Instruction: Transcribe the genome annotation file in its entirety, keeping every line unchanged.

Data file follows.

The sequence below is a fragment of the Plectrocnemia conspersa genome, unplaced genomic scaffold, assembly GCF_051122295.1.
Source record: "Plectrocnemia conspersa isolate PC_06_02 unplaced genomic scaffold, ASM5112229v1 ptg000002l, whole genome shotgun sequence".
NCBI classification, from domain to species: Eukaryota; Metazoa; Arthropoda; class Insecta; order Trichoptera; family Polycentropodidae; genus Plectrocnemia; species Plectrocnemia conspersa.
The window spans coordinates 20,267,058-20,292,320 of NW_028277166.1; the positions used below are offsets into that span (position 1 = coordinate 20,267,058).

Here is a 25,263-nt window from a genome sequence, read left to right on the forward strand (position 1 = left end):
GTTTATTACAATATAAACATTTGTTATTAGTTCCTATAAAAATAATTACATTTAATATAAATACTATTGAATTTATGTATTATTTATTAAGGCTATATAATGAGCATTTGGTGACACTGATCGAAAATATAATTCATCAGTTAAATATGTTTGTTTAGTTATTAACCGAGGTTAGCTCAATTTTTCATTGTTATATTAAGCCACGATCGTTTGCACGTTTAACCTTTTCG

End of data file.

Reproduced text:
The sequence below is a fragment of the Plectrocnemia conspersa genome, unplaced genomic scaffold, assembly GCF_051122295.1.
Source record: "Plectrocnemia conspersa isolate PC_06_02 unplaced genomic scaffold, ASM5112229v1 ptg000002l, whole genome shotgun sequence".
NCBI classification, from domain to species: Eukaryota; Metazoa; Arthropoda; class Insecta; order Trichoptera; family Polycentropodidae; genus Plectrocnemia; species Plectrocnemia conspersa.
The window spans coordinates 20,267,058-20,292,320 of NW_028277166.1; the positions used below are offsets into that span (position 1 = coordinate 20,267,058).

Here is a 25,263-nt window from a genome sequence, read left to right on the forward strand (position 1 = left end):
GTTTATTACAATATAAACATTTGTTATTAGTTCCTATAAAAATAATTACATTTAATATAAATACTATTGAATTTATGTATTATTTATTAAGGCTATATAATGAGCATTTGGTGACACTGATCGAAAATATAATTCATCAGTTAAATATGTTTGTTTAGTTATTAACCGAGGTTAGCTCAATTTTTCATTGTTATATTAAGCCACGATCGTTTGCACGTTTAACCTTTTCG